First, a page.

The Appellants take the position that the powers of sale and disposal for beneficial use created in the will are limited to sale or disposition for a valid consideration, and invoking the rule that the burden of proving a valid exercise of the power rests upon the party claiming thereunder, they assert the Appellees have failed to show that the conveyances by Henry were within the powers of disposition granted under the will. And see Emery v. Emery, 1927, 325 Ill. 212, 156 N.E. 364, 365; Lord v. Smith, 1936, 293 Mass. 555, 200 N.E. 547; Stocker v. Foster, 1901, 178 Mass. 591, 60 N.E. 407.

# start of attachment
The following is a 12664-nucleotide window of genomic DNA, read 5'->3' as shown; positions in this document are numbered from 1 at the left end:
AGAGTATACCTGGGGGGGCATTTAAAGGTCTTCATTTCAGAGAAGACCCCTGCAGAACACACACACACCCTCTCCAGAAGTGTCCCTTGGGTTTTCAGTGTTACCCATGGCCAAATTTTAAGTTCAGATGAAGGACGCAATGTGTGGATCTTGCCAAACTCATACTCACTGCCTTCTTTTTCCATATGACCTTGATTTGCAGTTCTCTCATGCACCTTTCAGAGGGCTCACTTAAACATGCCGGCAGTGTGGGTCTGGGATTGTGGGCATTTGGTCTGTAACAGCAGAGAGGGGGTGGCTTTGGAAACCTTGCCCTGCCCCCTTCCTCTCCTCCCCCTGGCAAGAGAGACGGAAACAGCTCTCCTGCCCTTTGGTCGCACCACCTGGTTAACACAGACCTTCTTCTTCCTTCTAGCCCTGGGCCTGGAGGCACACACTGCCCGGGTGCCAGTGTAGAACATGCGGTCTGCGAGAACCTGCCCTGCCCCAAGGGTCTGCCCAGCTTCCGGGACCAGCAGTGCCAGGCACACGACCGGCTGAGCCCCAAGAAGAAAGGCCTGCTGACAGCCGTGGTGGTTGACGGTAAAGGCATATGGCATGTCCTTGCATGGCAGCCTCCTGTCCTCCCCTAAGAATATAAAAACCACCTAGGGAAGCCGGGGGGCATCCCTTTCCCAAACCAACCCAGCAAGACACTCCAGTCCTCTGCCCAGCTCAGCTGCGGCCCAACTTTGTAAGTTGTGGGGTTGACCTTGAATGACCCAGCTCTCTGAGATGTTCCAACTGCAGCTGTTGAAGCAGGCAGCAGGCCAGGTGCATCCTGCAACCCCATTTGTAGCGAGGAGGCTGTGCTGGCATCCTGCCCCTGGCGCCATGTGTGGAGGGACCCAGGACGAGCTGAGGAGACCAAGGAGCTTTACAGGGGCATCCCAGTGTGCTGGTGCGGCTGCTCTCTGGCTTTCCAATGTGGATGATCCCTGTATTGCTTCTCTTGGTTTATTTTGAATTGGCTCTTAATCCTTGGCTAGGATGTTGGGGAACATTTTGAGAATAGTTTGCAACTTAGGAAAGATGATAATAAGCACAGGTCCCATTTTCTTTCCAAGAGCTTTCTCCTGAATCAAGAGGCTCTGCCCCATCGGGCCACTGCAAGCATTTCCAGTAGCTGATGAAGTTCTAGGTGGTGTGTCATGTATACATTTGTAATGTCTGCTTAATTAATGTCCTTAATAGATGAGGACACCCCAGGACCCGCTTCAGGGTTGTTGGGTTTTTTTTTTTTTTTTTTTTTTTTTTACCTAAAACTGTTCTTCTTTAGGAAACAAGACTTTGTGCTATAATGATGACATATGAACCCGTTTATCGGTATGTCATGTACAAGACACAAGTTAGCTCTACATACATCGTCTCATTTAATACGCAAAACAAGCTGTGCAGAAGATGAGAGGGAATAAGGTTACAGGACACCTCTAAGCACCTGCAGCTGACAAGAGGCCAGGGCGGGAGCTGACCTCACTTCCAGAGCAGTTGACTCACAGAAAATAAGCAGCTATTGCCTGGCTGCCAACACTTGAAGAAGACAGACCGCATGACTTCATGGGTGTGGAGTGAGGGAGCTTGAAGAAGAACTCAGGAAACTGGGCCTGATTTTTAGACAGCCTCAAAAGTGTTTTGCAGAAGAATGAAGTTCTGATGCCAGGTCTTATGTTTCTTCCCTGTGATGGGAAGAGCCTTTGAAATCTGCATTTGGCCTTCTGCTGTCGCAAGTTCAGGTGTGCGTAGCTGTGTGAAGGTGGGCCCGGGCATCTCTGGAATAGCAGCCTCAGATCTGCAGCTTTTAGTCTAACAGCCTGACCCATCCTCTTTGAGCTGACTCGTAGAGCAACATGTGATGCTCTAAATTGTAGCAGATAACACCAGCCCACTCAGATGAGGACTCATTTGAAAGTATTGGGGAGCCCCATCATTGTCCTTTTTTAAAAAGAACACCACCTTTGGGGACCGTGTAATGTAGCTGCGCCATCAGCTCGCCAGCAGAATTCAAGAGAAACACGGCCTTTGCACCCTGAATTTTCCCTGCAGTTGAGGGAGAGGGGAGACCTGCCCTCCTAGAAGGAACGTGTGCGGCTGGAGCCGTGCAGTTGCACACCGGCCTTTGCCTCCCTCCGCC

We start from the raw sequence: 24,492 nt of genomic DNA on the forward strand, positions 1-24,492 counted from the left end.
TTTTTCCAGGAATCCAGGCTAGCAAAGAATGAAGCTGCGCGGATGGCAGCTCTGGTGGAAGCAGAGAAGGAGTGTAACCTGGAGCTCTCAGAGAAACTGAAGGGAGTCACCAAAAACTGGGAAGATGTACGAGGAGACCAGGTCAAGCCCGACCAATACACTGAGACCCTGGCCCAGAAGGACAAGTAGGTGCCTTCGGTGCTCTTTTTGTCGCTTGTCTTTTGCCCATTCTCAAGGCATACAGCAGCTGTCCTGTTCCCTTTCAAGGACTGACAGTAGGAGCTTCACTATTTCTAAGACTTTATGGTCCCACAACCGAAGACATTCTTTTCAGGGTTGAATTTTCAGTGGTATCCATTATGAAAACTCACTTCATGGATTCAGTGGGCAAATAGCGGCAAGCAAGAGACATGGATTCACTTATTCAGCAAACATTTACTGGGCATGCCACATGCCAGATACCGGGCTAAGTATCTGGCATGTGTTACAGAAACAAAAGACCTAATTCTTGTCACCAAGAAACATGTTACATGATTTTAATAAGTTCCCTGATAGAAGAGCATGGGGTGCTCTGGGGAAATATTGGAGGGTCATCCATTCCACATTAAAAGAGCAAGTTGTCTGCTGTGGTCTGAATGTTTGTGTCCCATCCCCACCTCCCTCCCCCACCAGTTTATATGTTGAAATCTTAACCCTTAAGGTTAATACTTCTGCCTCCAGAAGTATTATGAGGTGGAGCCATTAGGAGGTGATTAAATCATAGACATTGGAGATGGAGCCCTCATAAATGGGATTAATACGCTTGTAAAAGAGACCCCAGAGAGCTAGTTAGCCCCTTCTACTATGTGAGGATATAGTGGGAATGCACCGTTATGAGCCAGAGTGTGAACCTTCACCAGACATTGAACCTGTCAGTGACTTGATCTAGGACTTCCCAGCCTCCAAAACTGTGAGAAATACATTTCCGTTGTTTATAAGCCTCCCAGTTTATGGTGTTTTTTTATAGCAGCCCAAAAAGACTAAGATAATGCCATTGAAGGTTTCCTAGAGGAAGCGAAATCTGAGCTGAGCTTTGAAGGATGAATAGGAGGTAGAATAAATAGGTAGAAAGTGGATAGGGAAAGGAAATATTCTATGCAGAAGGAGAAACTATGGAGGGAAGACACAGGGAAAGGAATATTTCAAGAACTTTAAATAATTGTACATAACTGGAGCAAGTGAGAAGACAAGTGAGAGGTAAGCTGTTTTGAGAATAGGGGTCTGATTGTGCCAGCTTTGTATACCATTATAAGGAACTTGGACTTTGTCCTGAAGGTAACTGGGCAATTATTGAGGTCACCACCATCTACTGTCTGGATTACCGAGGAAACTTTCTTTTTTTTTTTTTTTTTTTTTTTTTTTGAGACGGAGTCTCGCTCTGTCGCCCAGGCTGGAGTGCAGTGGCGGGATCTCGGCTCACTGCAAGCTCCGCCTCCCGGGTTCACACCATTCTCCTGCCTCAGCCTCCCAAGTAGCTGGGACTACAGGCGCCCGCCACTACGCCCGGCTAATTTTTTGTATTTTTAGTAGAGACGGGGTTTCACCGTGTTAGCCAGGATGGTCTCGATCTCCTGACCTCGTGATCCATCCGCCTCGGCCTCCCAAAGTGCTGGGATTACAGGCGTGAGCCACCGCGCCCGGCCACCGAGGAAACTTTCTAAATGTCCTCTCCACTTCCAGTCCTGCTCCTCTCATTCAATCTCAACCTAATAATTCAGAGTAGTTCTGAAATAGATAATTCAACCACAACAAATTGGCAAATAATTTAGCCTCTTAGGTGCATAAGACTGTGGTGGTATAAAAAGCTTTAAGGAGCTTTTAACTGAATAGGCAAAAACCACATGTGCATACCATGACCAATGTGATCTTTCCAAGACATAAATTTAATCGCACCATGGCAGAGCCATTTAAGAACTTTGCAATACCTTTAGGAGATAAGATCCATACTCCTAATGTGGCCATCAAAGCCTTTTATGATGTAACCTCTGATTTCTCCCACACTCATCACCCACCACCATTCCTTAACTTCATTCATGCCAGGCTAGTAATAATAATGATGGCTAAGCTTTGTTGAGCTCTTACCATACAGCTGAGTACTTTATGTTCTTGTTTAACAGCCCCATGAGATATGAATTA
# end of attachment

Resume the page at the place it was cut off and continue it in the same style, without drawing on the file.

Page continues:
The rule placing the burden of proof upon the one claiming under a power to show a valid execution is but a recognition of the still broader rule requiring clear and convincing proof of an intention to exercise a power. Lee v. Simpson, 134 U.S. 572, 10 S. Ct. 631, 33 L. Ed. 1038, 72 C.J.S., Powers, § 40(c); 91 A.L.R. 434; 127 A.L.R. 249. And the rule is corollary to another rule of ancient and venerable origin to the effect that if one possessed of an interest and a power makes a conveyance of the subject matter without reference to the power he is presumed to have conveyed only his interest and not to have executed his power. Barnard v. Moore, 71 Colo. 401, 207 P. 332; Mutual Life Ins. Co. v. Shipman, 119 N.Y. 324, 24 N.E. 177; Weinstein v. Weber, 178 N.Y. 94, 70 N.E. 115; Lardner v. Williams, 98 Wis. 514, 74 N.W. 346; Phillips v. Brown, 16 R.I. 279, 15 A. 90; Lister v. ...